2.3 Regulation Following Reform
A key reform was the creation in 2012 of a national charities regulator, the ACNC. At the federal level, opting in to the ACNC regime by becoming a registered charity is a necessary precondition to unlock the various federal tax concessions, such as the income tax exemption. The objects of the Australian Charities and Not-for-profits Commission Act 2012 (Cth) (‘ACNC Act’) are to support ‘public trust and confidence’ in NFPs; ‘support and sustain’ the sector; and champion a decrease in ‘unnecessary regulatory obligations’ (ACNC Act s 15–5(1)). The second and third objects represent a markedly different approach to regulation than the compliance and accountability focus enshrined in the first object and in the objects of other charity commissions, such as the Charity Commission for England and Wales (Charities Act 2011 (UK) c 25 s 14). This also reflects an institutional difference to tax authority-based charity regulators (eg the US and Canada), which often adopt a command-and-control regulatory approach based on minimising harm to the revenue and, potentially to the broader public, or at least the perception of such an approach (Phillips and Smith 2014, 1157; De March 2017, 119–22; Owens 2017, 82; Part 4.1). It must be acknowledged, however, that the second and third objects were added to the ACNC Act fairly late in its development and that the ACNC has not been directly funded to carry them out, meaning it has had to be careful with its resources (McClure et al. 2018, 24–5).
In implementing these objects, the ACNC (not the Commissioner of Taxation) determines charity status and registers eligible entities (ACNC Act s 15–5(2), pt 2–1); undertakes an educational role for registered charities (ACNC Act ss 15–5(2)(b)(iii), 110–10(1)); monitors and enforces registered charities’ obligations (ACNC Act s 15–5(2)(b)(ii), ch 3, ch 4); and maintains a public register containing information on registered charities (ACNC Act pt 2–2). Registered charities are subject to regular financial and non-financial reporting and the ACNC has significant additional information gathering and monitoring powers (ACNC Act, pt 4–1 and div 60). Registered charities must also comply with the ACNC governance standards. The governance standards enshrine minimum outcomes in respect of the practices and procedures adopted by an entity to govern its operations (Australian Charities and Not-for-profits Commission Regulation 2013 (Cth) s 45.1).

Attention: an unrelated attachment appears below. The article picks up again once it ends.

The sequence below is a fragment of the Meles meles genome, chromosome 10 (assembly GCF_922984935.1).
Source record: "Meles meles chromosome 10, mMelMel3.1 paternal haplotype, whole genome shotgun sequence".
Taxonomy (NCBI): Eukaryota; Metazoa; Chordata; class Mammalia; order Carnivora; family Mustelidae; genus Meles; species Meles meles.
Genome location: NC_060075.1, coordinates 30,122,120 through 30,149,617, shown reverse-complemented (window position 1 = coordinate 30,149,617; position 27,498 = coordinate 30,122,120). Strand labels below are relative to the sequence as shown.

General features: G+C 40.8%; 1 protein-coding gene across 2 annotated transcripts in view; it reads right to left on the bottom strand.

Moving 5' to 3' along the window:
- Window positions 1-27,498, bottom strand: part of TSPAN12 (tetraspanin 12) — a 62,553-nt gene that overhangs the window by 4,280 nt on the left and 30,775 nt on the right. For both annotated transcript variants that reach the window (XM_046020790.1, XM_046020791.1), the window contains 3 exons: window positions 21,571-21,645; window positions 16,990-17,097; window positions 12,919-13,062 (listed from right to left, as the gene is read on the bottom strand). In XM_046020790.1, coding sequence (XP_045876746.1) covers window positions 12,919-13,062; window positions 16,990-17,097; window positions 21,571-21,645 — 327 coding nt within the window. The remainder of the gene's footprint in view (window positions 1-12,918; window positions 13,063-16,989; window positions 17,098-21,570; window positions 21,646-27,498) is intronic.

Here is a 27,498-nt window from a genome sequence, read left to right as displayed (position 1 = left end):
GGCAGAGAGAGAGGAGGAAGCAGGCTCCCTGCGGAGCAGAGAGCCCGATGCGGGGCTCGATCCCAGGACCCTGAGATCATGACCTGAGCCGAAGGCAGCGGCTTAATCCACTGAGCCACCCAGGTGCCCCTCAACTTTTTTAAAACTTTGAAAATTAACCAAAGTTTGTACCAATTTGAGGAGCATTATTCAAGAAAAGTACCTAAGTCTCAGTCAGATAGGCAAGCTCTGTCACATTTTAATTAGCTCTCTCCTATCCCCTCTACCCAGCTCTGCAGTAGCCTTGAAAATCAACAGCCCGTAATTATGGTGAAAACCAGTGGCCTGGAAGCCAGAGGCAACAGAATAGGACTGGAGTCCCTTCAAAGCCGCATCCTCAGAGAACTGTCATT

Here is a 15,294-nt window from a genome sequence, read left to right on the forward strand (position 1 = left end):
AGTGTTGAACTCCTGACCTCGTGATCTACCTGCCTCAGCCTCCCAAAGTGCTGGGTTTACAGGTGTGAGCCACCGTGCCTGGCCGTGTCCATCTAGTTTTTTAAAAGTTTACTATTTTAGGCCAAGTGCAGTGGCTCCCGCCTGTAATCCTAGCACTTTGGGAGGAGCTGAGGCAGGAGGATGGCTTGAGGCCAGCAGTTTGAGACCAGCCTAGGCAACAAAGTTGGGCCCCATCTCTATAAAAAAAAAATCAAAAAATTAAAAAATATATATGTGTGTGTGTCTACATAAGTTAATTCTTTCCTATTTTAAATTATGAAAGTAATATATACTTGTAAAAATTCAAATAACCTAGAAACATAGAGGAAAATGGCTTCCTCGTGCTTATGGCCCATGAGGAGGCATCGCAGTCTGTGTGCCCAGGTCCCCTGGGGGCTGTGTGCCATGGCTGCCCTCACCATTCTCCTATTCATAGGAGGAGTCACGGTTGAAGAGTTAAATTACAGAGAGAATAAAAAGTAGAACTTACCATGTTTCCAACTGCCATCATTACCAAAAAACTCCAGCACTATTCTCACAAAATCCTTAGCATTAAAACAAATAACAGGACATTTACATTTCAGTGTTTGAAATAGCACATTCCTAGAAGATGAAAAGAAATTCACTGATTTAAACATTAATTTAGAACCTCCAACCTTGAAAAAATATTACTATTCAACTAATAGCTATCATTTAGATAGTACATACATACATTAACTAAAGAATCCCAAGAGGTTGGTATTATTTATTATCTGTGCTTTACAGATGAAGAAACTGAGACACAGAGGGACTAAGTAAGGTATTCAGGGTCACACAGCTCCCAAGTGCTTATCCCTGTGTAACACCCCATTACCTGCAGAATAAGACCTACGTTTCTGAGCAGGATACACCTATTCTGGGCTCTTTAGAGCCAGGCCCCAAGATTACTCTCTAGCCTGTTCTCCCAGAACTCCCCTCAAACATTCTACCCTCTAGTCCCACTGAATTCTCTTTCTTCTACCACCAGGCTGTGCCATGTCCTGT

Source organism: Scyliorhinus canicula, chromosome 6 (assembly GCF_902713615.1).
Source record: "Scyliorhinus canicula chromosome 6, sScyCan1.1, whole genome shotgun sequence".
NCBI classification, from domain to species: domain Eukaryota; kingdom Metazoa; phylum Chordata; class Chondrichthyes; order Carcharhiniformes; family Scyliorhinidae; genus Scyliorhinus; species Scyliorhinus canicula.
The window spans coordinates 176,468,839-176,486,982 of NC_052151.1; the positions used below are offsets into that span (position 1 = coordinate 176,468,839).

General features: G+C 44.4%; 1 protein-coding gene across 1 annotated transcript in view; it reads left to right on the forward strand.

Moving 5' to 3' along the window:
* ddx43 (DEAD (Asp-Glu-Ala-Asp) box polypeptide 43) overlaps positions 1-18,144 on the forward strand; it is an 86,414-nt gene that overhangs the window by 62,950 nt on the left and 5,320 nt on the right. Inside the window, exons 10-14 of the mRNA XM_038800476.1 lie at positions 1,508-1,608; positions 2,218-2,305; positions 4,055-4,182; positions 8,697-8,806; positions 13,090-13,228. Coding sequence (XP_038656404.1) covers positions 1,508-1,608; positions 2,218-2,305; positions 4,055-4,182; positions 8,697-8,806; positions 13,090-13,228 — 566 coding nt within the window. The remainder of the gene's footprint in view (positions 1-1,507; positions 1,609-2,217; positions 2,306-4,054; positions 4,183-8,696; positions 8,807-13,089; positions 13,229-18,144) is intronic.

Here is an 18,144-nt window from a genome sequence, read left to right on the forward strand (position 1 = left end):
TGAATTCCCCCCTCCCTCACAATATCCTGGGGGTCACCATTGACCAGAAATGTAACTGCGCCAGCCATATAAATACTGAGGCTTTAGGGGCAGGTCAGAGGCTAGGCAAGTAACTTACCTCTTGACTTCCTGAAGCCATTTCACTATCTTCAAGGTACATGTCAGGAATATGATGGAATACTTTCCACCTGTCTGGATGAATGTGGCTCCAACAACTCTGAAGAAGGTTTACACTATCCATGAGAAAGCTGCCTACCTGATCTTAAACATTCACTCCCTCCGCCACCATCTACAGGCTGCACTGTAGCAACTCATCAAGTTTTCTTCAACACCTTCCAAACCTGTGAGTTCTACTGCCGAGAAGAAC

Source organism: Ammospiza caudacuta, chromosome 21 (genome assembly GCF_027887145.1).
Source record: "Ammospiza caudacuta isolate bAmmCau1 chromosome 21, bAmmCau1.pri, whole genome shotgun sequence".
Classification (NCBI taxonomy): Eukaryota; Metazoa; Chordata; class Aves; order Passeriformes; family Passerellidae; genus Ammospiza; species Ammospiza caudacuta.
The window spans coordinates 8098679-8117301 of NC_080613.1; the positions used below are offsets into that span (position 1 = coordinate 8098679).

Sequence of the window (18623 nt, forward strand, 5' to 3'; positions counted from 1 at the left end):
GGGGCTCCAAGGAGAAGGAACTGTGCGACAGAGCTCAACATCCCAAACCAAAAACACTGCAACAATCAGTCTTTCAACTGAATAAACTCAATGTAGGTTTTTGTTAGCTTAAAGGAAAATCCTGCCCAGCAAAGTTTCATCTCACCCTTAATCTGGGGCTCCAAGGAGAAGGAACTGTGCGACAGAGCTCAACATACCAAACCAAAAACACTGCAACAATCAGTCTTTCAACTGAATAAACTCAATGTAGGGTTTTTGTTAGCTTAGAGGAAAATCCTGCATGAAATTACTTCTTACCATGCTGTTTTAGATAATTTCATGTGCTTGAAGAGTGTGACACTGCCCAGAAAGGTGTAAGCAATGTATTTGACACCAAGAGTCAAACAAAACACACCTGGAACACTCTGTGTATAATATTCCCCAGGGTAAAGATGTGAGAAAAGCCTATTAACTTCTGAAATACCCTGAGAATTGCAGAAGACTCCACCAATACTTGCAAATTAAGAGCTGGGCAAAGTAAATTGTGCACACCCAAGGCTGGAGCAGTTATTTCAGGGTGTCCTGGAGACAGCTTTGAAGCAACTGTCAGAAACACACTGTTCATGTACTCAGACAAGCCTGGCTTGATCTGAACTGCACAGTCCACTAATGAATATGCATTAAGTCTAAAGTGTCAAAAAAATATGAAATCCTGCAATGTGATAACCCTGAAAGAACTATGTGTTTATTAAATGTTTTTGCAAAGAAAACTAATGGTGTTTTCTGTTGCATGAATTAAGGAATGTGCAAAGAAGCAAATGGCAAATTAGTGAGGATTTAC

Given the number of government actors under Australia’s federation and the diversity in Australian charities’ forms, activities and sizes, it is unsurprising that charities are also potentially subject at both the federal and the state and territory level to a range of additional regulatory regimes (Treasury (Cth) 2011b, 63). The Federal Commissioner of Taxation continues to enforce the additional tax endorsement conditions for tax concessions, ACNC registration being merely one of several requirements. Separate tests apply at the state and territory level for charity fiscal concessions such as payroll tax, stamp duty, land tax and council rates (Dal Pont 2017, 139–45). Further, there are other regulators based on legal form, such as the Australian Securities & Investments Commission (‘ASIC’) for companies limited by guarantee, state and territory departments of commerce or offices of fair trading for incorporated associations and state and territory attorneys-general for charitable trusts. Additional regulators and duties may also be relevant to particular types of charities based on their activities. For instance, charities that conduct fundraising or that undertake regulated services such as the provision of many health or education services.